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Computer Security_ Vulnerabilities_ and Privacy 2001

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Computer Security_ Vulnerabilities_ and Privacy 2001 Powered By Docstoc
					Bob Koepke
Network Security Manager - Electronic Systems
Raytheon Company                   February 2001
February 2001   Bob Koepke   2
Approaching the Risk

    Your goal should be…

       Risk Management
       NOT: Risk avoidance




February 2001       Bob Koepke   3
    Education as a Defense
 Many exploits are not very technical
 Memorizing “Chapter & Verse” generic
  technical guidelines:
  - Is not enough to defend against threats
  - Will keep you constantly behind the
     threat “power curve”
 You must learn:
  - To spot new vulnerabilities
  - To change your mode of thinking

February 2001       Bob Koepke                4
Internet “Consumer Services”
ISPs, websites, e-mail, anonymizers, online stores,
gambling / pornography sites, etc.

     Service Privacy Policy
         (look for one, but don’t trust it blindly)

     Cookies – there are worse things on the net
         (http://www.cookiecentral.com)

     “Free” Services:
         - ISP
         - E-Mail
         - Web Space
         - Free Long Distance Services Via the Internet
     Encryption – for sensitive personal information
         (But what do they do with the information once they have it?)

February 2001                        Bob Koepke                          5
Amazon.com Consumer Data
Privacy Statement Excerpt:
       “Business Transfers: As we continue to
        develop our business, we might sell or buy
        stores or assets. In such transactions,
        customer information generally is one of the
        transferred business assets. Also, in the
        unlikely event that Amazon.com, Inc., or
        substantially all of its assets are acquired,
        customer information will of course be one
        of the transferred assets.”


February 2001             Bob Koepke                    6
Internet Transaction Security

 Data passing via encrypted paths normally
  do not have significant risk.
 What happens to the data at and past the
  destination can be a risk.
 The human factor is usually a greater risk
  than the technology factor.



February 2001       Bob Koepke                 7
        Risk Levels for Encrypted
        Internet Transactions




February 2001      Bob Koepke       8
Website Visitor Tracking
(not all-inclusive)

 Your IP address (ISP, city, state, employer, etc.)
 Browser info: O/S, Version, Screen Size, Preference Settings, etc.
 Cookies (read & written)
 Locations that you visit on their website
 The website where you came from prior to their website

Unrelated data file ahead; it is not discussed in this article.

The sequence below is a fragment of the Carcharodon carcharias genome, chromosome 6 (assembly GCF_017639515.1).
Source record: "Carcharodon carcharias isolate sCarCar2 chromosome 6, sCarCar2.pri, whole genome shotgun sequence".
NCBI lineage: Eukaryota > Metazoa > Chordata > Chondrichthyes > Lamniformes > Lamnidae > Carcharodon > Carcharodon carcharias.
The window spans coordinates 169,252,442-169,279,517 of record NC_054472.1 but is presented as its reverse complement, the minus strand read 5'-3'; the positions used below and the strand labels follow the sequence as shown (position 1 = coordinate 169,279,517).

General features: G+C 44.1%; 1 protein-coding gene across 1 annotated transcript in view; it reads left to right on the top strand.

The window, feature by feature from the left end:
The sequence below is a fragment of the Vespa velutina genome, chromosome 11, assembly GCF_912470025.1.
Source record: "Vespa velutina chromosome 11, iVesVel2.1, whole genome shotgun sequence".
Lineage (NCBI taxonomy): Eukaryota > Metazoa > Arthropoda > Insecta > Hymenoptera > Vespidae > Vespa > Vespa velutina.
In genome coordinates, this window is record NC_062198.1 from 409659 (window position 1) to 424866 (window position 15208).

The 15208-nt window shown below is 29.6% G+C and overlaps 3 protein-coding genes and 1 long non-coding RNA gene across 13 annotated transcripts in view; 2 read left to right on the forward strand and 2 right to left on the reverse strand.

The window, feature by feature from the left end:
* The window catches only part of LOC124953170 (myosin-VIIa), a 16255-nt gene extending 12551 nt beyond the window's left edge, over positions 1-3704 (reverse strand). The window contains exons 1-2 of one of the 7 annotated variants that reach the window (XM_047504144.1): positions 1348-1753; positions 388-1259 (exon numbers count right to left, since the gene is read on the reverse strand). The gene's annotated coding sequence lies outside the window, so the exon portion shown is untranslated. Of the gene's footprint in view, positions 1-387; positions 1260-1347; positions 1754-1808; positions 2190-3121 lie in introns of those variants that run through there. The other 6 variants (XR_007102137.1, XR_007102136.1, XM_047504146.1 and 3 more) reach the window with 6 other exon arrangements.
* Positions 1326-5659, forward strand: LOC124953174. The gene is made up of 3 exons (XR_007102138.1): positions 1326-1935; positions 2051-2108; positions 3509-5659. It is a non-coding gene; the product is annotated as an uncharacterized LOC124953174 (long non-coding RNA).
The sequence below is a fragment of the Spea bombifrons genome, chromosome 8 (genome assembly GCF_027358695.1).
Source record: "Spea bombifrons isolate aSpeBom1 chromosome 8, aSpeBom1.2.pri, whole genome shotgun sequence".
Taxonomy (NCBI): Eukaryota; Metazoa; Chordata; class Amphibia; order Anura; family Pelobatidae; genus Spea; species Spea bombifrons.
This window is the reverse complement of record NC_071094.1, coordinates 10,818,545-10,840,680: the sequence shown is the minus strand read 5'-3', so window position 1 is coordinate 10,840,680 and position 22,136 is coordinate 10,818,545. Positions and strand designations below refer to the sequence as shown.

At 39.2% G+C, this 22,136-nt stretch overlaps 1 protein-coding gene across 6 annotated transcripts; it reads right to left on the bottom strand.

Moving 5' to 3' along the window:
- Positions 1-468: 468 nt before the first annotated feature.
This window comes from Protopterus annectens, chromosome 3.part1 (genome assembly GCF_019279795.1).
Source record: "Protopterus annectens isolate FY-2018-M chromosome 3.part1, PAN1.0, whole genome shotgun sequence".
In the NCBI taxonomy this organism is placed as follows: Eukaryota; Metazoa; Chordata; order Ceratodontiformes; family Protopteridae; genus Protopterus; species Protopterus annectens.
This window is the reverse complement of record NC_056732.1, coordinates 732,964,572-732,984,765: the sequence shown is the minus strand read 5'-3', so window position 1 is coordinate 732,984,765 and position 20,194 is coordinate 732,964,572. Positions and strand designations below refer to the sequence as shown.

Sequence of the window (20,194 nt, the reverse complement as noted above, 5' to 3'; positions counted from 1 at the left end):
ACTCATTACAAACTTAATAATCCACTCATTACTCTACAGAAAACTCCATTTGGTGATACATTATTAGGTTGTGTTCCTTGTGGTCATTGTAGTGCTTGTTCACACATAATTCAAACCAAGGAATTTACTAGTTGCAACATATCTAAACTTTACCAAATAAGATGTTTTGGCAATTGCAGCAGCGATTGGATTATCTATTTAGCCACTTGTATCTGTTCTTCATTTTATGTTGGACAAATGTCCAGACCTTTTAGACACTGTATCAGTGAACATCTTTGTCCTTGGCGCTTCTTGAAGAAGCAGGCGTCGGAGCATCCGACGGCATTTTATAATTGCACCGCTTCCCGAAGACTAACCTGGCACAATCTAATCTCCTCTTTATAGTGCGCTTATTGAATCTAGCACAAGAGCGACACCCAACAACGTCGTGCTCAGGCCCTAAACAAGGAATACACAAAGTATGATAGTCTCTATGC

(aka: referrer site)
 Number of web pages visited prior
 Plug-ins installed (midi, ShockWave, RealPlayer, etc.)
 Limited hardware configuration (i.e., soundcard)

 Anything else you might have volunteered!



February 2001                 Bob Koepke                               9
Home Computers
 DSL, Cable Modem, or Dialup
     (always on + higher speed connection = more risk)

 Antivirus software installed & current?
 Firewall installed, current, and configured?
  - BlackIce (www.networkice.com) - $40 (/year)
  - ZoneAlarm (www.zonelabs.com) – free*
  - Hardware firewall
 Latest O/S Patches (i.e., http://www.microsoft.com)


February 2001                  Bob Koepke                10
Internet Connectivity




February 2001   Bob Koepke   11
Port Scans & Probes
                                                      Back-Orifice Trojan Query
                         SubSeven Trojan Query
                         (http://subseven.slak.org)




                This is from a DIAL-UP connection !!!
February 2001                Bob Koepke                                       12
Home Network




February 2001   Bob Koepke   13
            The BLUETOOTH trademarks are owned by
            Telefonaktiebolaget L M Ericsson, Sweden



February 2001                Bob Koepke                14
  Effortless instant wireless connections between
   various electronic devices. Range = 10 meters.
  Desktop Computers, Laptop Computers, Printers,
   Cameras, Cell phones, PDAs, Pagers ………...
  Cost to implement BlueTooth
   in a product is low
  Security risk is high, especially in classified areas


February 2001           Bob Koepke                         15
     You may not be able to tell if a device has
      the Bluetooth chip!
     OEM computer equipment companies may
      not be know their products have Bluetooth
      capabilities!
     There’s no easy security solution !




February 2001            Bob Koepke                 16
     Bluetooth’s FAQ on Security
    “Are transmissions secure in a business and
    home environment?”

    “Bluetooth wireless technology has built-in
    sufficient encryption and authentication and is
    thus very secure in any environment. In
    addition a frequency-hopping scheme with
    1600 hops/sec is employed. All of this, together
    with an automatic output power adaption to
    reduce the range exactly to requirement, makes
    the system extremely difficult to eavesdrop.”

February 2001          Bob Koepke                      17
                   Bluetooth Module




                Reference:   http://www.bluetooth.com
February 2001                     Bob Koepke            18
Know Your Adversary
9 Hacker/Perpetrator Subtypes
                           (derived from Infosecurity Magazine July 2000)




    EXPLORERS:
        Curious individuals who commit
        violations in the process of learning,
        generally without malicious intent,
        unaware they are violating company
        policies or laws


February 2001          Bob Koepke                                           20
9 Hacker/Perpetrator Subtypes
(continued)               (derived from Infosecurity Magazine July 2000)




 SAMARITANS:
     Individuals who ignore policies or
     laws to hack into systems to fix
     problems or accomplish assignments,
     believing their efforts to be more
     efficient than following laws or
     approved procedures

February 2001      Bob Koepke                                              21
9 Hacker/Perpetrator Subtypes
(continued)               (derived from Infosecurity Magazine July 2000)




 HACKERS (Black Hat) /
   CRACKERS:
   Individuals who have a prior history of
   unauthorized system penetration